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''King's Quest: Mask of Eternity'' (also known as King's Quest VIII: Mask of Eternity, or simply [=KQ8=]) is the eighth and, [[VideoGame/KingsQuest2015 up until recently]], last official game in the ''VideoGame/KingsQuest'' series. It was a notable departure from the previous AdventureGame format, and while it included about the same number of puzzles (actually more than most of them, except for possibly VII) as the previous two games [[http://kingsquest.wikia.com/wiki/Puzzle_statistics#King.27s_Quest_8 (or at least starting with VI and VII)]], the puzzles were overshadowed by more hack-and-slash Diablo-like RPG elements (which are included in the total 'puzzle' score for the game). It was also the franchise's first attempt at a 3D game.

While it was moderately well-received in its time, the crash of the adventure game industry killed the series (along with several other Sierra [=IPs=]), there was an attempt to make a King's Quest 9 (in the early 2000s as a Zelda-like action game, but it didn't go very far). Supposedly, Roberta Williams, creator and chief designer of the ''King's Quest'' series, was the one who had come up with the idea to add action elements (with input by Mark Seibert), largely due to the fact that there were long stretches of areas with nothing to do between puzzles, empty, barren, and uninhabited (or turned to stone). So adding monsters added something to see, and something to do in those areas.

This is the first game where you play as someone other than a member of the Daventry royal family, with the exception that Graham was technically not a member of the Royal family through most of the first game except the ending (but also not counting the 'wanderer' in ''Wizard and the Princess'', or the Captain in ''King's Questions'', or the plot twist of Gwydion turning out to be Alexander).

You are Connor, a young tanner and lesser rustic knight (much like Graham in the original game), who has a date with destiny. A piece of a mystical artifact called the Mask of Eternity falls at Connor's feet; at the same time, the entire kingdom of Daventry is turned to stone. To save the kingdom, Connor must find all the pieces of the broken Mask and restore them in the Realm of Sun, all while slicing his way through enemies.

!!This game provides examples of:

* ActionizedSequel: The game featured a lot of action elements, and definitely [[GenreShift leaned towards]] the ActionAdventure subgenre. This design decision was [[FanonDiscontinuity loathed by half the fans]].
* AIBreaker:
** If you shoot at the [[DemBones skeleton archers]] from a very large distance, they will never shoot back. It's not just that you're outside their range of fire -- it will never occur to them to move closer so that they can shoot you. It is even more idiotic considering the fact that they ''will'' shout at you, but won't shoot.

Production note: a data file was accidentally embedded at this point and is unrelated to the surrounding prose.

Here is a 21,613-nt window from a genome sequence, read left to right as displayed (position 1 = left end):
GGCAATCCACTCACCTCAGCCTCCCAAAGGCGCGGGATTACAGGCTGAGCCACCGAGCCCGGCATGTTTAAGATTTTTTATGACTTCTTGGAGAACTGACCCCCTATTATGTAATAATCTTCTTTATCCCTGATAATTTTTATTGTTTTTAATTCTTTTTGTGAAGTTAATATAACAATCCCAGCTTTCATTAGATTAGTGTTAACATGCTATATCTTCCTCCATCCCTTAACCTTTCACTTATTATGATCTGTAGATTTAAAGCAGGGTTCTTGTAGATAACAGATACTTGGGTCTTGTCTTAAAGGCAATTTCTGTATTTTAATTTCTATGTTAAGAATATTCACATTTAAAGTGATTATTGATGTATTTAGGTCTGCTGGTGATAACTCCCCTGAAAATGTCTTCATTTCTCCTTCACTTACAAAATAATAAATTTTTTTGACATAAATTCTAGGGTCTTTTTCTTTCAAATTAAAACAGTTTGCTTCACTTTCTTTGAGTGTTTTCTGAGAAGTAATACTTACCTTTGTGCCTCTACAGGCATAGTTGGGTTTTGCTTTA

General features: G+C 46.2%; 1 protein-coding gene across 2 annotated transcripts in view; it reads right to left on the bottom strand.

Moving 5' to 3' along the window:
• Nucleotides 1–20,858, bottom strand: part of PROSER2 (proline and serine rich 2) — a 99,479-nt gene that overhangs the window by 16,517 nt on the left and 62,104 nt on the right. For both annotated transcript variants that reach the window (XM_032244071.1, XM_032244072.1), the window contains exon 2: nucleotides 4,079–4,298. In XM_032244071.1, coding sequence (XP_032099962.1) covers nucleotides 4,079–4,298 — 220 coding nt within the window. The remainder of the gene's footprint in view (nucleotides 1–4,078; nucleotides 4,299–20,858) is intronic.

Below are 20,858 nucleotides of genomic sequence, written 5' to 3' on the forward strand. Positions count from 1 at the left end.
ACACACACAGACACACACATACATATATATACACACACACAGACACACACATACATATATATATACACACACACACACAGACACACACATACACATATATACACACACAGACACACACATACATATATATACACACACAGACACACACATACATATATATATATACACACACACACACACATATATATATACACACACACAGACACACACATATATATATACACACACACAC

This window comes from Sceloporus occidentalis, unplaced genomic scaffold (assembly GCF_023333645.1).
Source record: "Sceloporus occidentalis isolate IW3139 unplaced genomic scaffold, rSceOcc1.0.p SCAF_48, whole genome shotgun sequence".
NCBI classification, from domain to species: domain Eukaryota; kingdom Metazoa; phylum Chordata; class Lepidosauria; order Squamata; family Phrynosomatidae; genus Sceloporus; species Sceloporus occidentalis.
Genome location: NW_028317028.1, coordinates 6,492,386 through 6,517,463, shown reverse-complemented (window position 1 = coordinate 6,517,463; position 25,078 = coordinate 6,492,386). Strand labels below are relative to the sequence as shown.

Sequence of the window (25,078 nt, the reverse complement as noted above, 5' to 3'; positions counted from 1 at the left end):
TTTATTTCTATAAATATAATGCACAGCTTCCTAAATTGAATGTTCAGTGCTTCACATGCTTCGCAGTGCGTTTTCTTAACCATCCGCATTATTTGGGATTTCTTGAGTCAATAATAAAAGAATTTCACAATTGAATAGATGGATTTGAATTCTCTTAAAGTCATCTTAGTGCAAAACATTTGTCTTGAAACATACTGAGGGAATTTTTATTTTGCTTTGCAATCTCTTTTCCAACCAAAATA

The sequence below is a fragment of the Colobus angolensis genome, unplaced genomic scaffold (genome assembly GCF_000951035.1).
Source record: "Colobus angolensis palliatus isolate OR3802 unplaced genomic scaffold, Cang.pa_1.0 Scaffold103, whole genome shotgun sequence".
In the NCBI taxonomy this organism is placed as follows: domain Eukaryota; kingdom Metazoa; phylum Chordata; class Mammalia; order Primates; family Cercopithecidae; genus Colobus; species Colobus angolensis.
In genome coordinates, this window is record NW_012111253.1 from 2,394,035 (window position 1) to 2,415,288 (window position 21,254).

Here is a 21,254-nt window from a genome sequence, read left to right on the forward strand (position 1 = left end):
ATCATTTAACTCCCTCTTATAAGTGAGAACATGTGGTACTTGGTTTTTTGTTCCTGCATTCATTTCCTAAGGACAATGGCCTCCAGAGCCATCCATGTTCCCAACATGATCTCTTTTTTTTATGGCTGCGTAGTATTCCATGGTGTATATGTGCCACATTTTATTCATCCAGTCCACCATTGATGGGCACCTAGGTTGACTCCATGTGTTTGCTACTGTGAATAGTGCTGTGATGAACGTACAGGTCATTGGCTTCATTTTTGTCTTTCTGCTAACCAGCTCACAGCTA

** In the Underground Realm of the Gnomes, you can shoot the immobile [[OurDemonsAreDifferent rock demons]] from around a corner if you're very careful. If you stand just right, the stones they throw at you will crash against the wall.
* AnimatedArmor: The Henchmen.
* AntiquatedLinguistics: This was one of many, many jarring changes made to the series. For seven games, everyone's talk was mostly plain and modern, and then out of nowhere it's pseudo-Shakespeare city, even though this is supposed to be happening a decade or two ''later''. (See also Graham and Rosella in Hoyle Book of Games, Volume I.)
* ArtificialStupidity: If you shoot at the [[DemBones skeleton archers]] from far enough away, they will never shoot back (although they ''will'' shout insults at you!).
* BigBad: Lucreto.
* BigfootSasquatchAndYeti: Whole packs of yetis will attack you in the Frozen Reaches. [[AllThereInTheManual According to the manual]], they're actually "snow demons".
* BrokenAngel: The cursed unicorn at the pool in Daventry.
* BubblegloopSwamp: The third level, called just "The swamp".
* CaptainObvious: Connor.
* TheChosenOne: Connor.
* ConvectionSchmonvection: One of the worlds has lava strewn all about the place willy-nilly. The player character can stand within a few centimeters of the start of a lava pool or traverse platforms mere inches above it with nary a point of damage. Come into contact with the lava and he dramatically burns to death. Made even sillier by the game's technical limitations, with which Connor can take a running leap over a pool of lava, accidentally land in just the very edge of the pool, stumble forward a few steps completely unharmed as he does at the end of every running leap, and ''then'' dramatically burn to death.
* CosmicKeystone: The Mask of Eternity.
* DarkerAndEdgier: While previous ''King's Quest'' games can get pretty dark, this game tops them all in some people's minds (although every single game has been targeted as 'dark' in some way, with even King's Quest 6 being called the 'darkest' game in the series at times), and Space Quest was created because the Two Guys from Andromeda thought the entire King's Quest series and most Sierra games were dark, dreary, and somber, and they wanted to do something 'silly'. It's especially jarring considering [[KingsQuestVIIThePrincelessBride the last game]] was considered LighterAndSofter.
* DegradedBoss: The Henchmen become normal enemies in the Realm of the Sun, the last area of the game.
* DemBones: The skeleton guards in the Dimension of Death.
* DragonRider: There's a Crystal Dragon you can ride if you find the Crystal Sceptre that controls it.
* DungeonBypass: It is possible to take a shortcut through the [[TheUnderworld Dimension of Death]] and avoid the hassle involving the bridge.
* DutchAngle: In one cutscene in the Dimension of Death, before Lord Azriel's Sanctum.
* EarTrumpet: The hero has to find one to hear some whisps whispering in a swamp.
* EverybodyHatesHades: Lord Azriel averts this Trope. He's quite helpful once the hero is able to prove himself worthy of his assistance.
* EvilSorcerer: Lucreto.
* FloweryElizabethanEnglish: Suddenly, and previously rarely used in the series, with no reason given. Technically, Alexander uses a touch of it in [=KQ6=] (seen most often in his "oaths/explicitives"), although it was far less stressed. There was a bit of it in [=KQ3=] from Rosella as well (she calls her mother "Mum"). See also certain characters in [=KQ1=], especially the remake. Compare to Graham and Rosella in the ''Hoyle Official Book of Games'' series.
* FreeSamplePlotCoupon: The entire reason why Connor is the hero is because he picked up a piece of the Mask (one out of five) before the spell that turned everyone else to stone could hit. Everyone acts as though he's the destined hero, but if that's true, then Destiny must've aimed that mask piece directly at him. This is confirmed by a recording of a long dead Prophet (from a long dead civilization from aeons before) and several prophecies later in the game.
* GrimyWater: There's instant death water in the Dimension of Death, along with harmful pools of blood in the same Dimension, plus toxic water from the Swamp (some of which is covering a small pond in Daventry).
* InformingTheFourthWall: "This will not work."